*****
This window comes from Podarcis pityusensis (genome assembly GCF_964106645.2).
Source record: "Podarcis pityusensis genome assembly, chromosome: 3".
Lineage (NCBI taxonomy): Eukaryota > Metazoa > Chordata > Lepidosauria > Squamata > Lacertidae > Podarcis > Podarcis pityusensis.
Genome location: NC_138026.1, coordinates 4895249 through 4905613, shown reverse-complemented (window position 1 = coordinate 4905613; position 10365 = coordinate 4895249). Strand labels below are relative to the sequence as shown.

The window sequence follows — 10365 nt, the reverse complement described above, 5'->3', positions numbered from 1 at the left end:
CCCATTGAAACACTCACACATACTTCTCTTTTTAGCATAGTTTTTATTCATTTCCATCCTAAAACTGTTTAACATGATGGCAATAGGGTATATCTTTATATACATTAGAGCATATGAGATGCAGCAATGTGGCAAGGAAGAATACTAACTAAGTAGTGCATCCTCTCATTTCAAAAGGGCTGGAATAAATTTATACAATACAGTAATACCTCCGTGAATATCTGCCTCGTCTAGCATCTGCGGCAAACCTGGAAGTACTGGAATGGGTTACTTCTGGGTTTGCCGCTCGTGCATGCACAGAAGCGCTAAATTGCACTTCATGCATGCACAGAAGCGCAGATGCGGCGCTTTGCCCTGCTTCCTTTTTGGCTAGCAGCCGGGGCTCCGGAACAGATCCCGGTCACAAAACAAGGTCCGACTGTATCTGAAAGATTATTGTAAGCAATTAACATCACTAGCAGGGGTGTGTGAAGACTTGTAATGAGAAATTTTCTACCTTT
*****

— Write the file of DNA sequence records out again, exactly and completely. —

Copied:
This window comes from Podarcis pityusensis (genome assembly GCF_964106645.2).
Source record: "Podarcis pityusensis genome assembly, chromosome: 3".
Lineage (NCBI taxonomy): Eukaryota > Metazoa > Chordata > Lepidosauria > Squamata > Lacertidae > Podarcis > Podarcis pityusensis.
Genome location: NC_138026.1, coordinates 4895249 through 4905613, shown reverse-complemented (window position 1 = coordinate 4905613; position 10365 = coordinate 4895249). Strand labels below are relative to the sequence as shown.

The window sequence follows — 10365 nt, the reverse complement described above, 5'->3', positions numbered from 1 at the left end:
CCCATTGAAACACTCACACATACTTCTCTTTTTAGCATAGTTTTTATTCATTTCCATCCTAAAACTGTTTAACATGATGGCAATAGGGTATATCTTTATATACATTAGAGCATATGAGATGCAGCAATGTGGCAAGGAAGAATACTAACTAAGTAGTGCATCCTCTCATTTCAAAAGGGCTGGAATAAATTTATACAATACAGTAATACCTCCGTGAATATCTGCCTCGTCTAGCATCTGCGGCAAACCTGGAAGTACTGGAATGGGTTACTTCTGGGTTTGCCGCTCGTGCATGCACAGAAGCGCTAAATTGCACTTCATGCATGCACAGAAGCGCAGATGCGGCGCTTTGCCCTGCTTCCTTTTTGGCTAGCAGCCGGGGCTCCGGAACAGATCCCGGTCACAAAACAAGGTCCGACTGTATCTGAAAGATTATTGTAAGCAATTAACATCACTAGCAGGGGTGTGTGAAGACTTGTAATGAGAAATTTTCTACCTTT